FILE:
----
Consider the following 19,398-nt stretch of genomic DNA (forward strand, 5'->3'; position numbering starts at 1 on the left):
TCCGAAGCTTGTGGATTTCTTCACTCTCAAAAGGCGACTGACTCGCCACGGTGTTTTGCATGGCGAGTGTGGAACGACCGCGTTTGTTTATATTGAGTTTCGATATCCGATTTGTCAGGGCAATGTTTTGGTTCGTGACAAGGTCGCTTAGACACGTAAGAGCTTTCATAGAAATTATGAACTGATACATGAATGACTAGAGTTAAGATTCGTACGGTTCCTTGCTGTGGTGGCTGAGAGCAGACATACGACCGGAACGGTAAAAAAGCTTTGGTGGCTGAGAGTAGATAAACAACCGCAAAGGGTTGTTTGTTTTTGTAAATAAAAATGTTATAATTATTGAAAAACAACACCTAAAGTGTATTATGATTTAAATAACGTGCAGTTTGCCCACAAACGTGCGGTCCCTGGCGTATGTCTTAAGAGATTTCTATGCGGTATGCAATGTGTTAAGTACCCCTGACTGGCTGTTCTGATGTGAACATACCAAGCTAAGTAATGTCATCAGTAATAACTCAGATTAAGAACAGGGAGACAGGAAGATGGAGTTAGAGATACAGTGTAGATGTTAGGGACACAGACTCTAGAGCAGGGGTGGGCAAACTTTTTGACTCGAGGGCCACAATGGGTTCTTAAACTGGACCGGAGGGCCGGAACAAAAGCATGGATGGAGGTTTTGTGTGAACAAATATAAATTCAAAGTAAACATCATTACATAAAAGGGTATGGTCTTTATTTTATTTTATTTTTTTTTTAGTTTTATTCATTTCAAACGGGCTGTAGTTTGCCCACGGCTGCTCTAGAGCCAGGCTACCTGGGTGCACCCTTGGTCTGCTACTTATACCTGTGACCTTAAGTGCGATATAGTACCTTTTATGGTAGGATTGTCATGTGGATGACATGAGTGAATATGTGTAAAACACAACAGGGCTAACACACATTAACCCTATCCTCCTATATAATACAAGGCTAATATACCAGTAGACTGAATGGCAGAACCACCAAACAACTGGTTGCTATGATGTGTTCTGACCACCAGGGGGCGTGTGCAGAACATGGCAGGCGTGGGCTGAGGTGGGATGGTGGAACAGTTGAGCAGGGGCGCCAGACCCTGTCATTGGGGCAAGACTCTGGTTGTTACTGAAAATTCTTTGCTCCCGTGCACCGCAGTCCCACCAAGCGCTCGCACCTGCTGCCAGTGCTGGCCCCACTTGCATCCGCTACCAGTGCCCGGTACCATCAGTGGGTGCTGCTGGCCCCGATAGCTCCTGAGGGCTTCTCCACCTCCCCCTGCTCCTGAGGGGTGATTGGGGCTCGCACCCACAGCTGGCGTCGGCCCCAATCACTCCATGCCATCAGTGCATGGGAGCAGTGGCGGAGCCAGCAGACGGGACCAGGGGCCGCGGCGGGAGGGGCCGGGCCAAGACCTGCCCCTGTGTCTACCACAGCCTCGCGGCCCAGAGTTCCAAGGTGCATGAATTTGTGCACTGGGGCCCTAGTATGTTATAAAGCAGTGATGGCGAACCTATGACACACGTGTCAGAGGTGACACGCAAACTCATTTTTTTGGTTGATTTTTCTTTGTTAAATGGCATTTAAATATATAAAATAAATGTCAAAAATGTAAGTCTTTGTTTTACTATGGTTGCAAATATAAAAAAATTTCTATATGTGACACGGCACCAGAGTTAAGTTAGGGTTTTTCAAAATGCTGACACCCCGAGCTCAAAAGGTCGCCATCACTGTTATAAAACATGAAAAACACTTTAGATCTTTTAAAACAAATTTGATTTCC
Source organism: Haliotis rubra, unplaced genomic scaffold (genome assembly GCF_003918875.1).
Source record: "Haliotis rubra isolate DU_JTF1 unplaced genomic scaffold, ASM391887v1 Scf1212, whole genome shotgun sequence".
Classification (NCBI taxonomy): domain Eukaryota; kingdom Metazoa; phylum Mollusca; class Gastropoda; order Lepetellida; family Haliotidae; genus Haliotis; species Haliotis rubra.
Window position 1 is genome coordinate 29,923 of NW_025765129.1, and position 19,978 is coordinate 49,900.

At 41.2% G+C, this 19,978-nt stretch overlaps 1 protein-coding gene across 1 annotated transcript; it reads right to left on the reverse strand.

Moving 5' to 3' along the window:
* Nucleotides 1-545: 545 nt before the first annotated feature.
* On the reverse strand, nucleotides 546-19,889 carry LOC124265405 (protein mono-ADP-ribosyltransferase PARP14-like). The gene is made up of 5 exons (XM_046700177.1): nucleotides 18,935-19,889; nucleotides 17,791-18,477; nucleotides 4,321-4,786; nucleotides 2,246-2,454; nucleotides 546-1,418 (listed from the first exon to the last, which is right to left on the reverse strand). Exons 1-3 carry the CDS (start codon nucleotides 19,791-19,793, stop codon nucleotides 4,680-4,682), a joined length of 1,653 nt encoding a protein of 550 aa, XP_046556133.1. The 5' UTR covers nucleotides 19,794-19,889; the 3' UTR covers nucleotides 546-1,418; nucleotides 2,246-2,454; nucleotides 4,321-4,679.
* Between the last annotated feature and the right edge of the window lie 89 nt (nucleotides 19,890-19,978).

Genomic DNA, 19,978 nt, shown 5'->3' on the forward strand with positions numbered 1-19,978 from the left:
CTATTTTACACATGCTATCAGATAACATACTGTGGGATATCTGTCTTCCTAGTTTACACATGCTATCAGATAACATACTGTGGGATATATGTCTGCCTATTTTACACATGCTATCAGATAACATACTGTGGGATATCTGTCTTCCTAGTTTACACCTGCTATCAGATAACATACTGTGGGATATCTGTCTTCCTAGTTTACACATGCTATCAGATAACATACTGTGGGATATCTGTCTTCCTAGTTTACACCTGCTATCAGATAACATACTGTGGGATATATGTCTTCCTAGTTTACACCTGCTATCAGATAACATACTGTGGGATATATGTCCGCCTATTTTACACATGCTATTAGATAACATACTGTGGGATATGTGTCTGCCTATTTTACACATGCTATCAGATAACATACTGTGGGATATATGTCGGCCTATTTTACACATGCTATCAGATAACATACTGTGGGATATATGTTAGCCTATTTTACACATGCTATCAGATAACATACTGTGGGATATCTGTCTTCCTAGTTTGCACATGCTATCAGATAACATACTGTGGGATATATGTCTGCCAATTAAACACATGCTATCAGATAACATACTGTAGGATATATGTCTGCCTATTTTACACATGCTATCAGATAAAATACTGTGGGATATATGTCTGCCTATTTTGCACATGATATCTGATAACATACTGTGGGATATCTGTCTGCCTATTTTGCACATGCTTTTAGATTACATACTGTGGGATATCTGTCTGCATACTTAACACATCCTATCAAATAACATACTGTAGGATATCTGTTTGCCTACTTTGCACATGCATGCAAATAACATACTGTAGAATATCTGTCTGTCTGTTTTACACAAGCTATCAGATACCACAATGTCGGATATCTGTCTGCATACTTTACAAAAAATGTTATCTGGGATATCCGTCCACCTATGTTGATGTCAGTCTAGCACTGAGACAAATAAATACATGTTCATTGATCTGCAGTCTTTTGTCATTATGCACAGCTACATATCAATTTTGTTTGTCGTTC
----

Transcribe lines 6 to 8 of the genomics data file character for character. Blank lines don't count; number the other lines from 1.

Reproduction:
Window position 1 is genome coordinate 29,923 of NW_025765129.1, and position 19,978 is coordinate 49,900.

At 41.2% G+C, this 19,978-nt stretch overlaps 1 protein-coding gene across 1 annotated transcript; it reads right to left on the reverse strand.

Moving 5' to 3' along the window: